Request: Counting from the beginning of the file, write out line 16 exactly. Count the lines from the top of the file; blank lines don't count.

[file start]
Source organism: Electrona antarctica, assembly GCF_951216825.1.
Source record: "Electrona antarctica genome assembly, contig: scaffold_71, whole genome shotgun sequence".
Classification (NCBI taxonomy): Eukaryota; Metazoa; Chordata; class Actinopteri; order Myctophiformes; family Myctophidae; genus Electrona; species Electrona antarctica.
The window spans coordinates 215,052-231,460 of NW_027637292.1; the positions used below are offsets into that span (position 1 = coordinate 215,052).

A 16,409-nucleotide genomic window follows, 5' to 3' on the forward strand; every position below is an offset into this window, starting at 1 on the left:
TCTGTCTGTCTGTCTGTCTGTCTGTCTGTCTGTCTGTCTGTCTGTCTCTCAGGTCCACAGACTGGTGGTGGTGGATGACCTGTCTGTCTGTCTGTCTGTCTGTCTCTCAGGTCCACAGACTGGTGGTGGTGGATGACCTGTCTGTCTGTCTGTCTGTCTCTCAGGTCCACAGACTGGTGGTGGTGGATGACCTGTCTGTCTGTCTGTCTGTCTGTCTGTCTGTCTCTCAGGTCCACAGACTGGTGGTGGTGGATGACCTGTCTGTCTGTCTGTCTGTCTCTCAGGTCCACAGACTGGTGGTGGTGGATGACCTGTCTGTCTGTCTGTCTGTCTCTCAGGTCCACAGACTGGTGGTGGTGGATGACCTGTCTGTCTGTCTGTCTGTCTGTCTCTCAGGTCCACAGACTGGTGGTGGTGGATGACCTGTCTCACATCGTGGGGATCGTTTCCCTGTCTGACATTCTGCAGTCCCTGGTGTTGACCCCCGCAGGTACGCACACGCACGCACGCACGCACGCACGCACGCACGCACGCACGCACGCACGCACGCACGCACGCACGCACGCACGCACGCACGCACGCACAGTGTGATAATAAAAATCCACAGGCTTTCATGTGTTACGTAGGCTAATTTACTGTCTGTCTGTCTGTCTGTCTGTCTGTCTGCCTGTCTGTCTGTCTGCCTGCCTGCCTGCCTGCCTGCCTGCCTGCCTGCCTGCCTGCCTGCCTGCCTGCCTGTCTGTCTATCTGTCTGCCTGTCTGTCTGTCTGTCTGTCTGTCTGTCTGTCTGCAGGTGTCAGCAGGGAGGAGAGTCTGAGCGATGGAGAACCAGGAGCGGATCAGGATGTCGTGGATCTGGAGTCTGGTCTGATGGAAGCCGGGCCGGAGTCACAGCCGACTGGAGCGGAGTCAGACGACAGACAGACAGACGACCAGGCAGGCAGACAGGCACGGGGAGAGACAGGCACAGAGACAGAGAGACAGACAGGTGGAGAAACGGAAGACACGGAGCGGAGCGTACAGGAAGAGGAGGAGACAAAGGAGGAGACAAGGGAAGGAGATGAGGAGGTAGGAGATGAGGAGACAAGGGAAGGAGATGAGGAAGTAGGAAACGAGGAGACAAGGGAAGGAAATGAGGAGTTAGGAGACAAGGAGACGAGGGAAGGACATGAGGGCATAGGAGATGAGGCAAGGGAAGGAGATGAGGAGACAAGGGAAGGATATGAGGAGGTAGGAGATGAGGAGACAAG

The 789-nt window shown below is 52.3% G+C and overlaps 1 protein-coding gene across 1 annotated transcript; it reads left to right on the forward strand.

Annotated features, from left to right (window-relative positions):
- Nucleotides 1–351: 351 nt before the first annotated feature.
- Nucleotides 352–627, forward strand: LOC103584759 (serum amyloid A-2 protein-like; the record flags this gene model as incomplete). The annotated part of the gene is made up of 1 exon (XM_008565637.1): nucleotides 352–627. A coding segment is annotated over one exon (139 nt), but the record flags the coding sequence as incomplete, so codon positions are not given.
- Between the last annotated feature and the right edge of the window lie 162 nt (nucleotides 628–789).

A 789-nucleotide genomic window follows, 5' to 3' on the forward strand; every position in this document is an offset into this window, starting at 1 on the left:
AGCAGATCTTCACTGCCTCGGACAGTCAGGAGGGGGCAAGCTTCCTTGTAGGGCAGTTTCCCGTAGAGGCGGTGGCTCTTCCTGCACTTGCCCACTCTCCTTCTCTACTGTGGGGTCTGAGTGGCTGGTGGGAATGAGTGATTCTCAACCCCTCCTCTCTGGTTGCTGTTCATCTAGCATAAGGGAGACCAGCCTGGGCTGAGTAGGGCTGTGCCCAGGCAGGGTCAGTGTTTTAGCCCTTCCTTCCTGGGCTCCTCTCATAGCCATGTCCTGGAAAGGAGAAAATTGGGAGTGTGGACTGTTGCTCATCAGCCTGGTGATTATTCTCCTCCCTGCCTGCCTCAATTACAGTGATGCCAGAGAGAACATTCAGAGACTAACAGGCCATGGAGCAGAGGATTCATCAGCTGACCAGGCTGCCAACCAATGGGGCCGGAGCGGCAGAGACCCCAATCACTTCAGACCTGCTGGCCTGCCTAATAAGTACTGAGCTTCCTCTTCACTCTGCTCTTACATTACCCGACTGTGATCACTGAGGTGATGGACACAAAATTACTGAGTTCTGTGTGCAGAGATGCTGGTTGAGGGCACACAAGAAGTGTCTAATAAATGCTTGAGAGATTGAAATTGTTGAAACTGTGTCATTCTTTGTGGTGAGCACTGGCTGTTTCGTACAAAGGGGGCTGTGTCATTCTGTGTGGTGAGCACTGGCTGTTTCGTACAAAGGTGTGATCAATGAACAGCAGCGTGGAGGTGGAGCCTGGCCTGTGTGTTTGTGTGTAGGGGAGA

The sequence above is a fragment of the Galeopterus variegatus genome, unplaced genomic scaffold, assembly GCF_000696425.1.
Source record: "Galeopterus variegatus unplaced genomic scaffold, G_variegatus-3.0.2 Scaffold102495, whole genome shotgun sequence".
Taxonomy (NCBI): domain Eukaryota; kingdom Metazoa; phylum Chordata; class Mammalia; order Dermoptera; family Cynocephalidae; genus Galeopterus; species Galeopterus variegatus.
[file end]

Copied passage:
Taxonomy (NCBI): domain Eukaryota; kingdom Metazoa; phylum Chordata; class Mammalia; order Dermoptera; family Cynocephalidae; genus Galeopterus; species Galeopterus variegatus.